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Year : 2019  |  Volume : 9  |  Issue : 2  |  Page : 319-325

Creation of bone and soft tissue in postmaxillectomy patients using curvilinear transport distraction osteogenesis

1 Department of Medicine, Division of Pulmonology, Faculty of Health Sciences, University of Cape Town, Rondebosch, South Africa
2 Department of Mechanical Engineering, University of Cape Town, Rondebosch, South Africa

Correspondence Address:
George Vicatos
Department of Mechanical Engineering, University of Cape Town, Rondebosch 7701
South Africa
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DOI: 10.4103/ams.ams_88_19

PMID: 31909009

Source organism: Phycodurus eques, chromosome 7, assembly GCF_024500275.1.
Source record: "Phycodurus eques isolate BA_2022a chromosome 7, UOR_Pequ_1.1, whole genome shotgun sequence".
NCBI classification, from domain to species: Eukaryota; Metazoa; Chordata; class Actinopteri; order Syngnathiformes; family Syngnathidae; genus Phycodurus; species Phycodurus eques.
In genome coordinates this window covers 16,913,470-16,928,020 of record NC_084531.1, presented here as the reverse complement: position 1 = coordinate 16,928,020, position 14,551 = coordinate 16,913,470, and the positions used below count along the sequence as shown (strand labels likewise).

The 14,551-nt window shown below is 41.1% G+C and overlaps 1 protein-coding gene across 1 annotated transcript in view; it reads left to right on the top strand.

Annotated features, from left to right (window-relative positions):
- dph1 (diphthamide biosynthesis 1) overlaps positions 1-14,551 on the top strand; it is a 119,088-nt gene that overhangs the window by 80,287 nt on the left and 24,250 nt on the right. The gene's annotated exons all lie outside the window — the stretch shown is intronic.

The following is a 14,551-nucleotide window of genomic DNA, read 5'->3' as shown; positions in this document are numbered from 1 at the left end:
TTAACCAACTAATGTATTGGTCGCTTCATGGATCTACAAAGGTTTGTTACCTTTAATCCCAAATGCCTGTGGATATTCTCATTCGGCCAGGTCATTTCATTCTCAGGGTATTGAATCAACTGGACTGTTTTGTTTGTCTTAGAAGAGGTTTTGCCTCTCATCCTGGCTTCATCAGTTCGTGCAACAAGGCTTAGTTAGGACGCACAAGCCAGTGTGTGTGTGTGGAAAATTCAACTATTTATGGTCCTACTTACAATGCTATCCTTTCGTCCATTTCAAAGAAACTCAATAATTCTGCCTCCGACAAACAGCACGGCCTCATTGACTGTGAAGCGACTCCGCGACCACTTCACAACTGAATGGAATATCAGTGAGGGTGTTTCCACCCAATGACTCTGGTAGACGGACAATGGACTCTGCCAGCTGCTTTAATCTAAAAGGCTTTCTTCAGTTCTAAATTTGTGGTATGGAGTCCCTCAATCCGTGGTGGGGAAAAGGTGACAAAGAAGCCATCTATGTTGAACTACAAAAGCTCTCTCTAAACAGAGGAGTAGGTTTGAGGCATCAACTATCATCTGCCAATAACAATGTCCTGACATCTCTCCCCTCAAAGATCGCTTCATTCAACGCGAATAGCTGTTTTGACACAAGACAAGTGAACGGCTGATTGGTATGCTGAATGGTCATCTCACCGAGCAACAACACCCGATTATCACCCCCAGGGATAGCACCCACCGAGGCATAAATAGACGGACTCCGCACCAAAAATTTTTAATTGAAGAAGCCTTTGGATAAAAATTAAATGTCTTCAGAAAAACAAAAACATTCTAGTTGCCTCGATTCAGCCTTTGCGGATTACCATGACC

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Background: Large surgical defects in the maxilla due to trauma or tumor are usually reconstructed with revascularized-free fibula flaps (RFFF). In the past, the use of curvilinear transport distraction osteogenesis (CTDO) has been shown to be an efficacious way in closing large defects in the maxilla, but it had limitations which have now been overcome by the present development. The present distractor is an improvement upon the previous three prototypes and employs the concept of tetrafocal distraction by means of hybridizing the bone with the tooth in the transport disc segment. This article aims to prove that tetrafocal distraction provides a viable alternative to the RFFF. Materials and Method: In a prospective cohort study of six postmaxillectomy patients, the method of CTDO was applied and investigated to ascertain the outcome. The regenerate bone was compared with the parent bone, using a new maxillary transport distractor. A linear bicortical fracture was created in the maxilla in a vertical direction (segmentally) to develop a mobile, vascularized transport disk. This transport disk underwent further subdivision to produce the concept of tetrafocal distraction. Results: After osseointegration of the dental implants, prosthetic rehabilitation of the dentition was successful. The authors report the successful outcome of two of the six cases subjected to CTDO to treat defects ranging from 25 mm (using bifocal distraction) to 80 mm along a curved trajectory (using tetrafocal distraction). Conclusions: The production of curvilinear bone and soft tissue along a horizontal plane has been demonstrated. From a clinical perspective, the new alveolar bone achieved the correct width and height to create a physiological vestibule and an esthetic zone for dental implants. In addition, the shape of the palatal vault is also reconstituted. The tetrafocal method of the CTDO is a reliable method of maxillary reconstruction.

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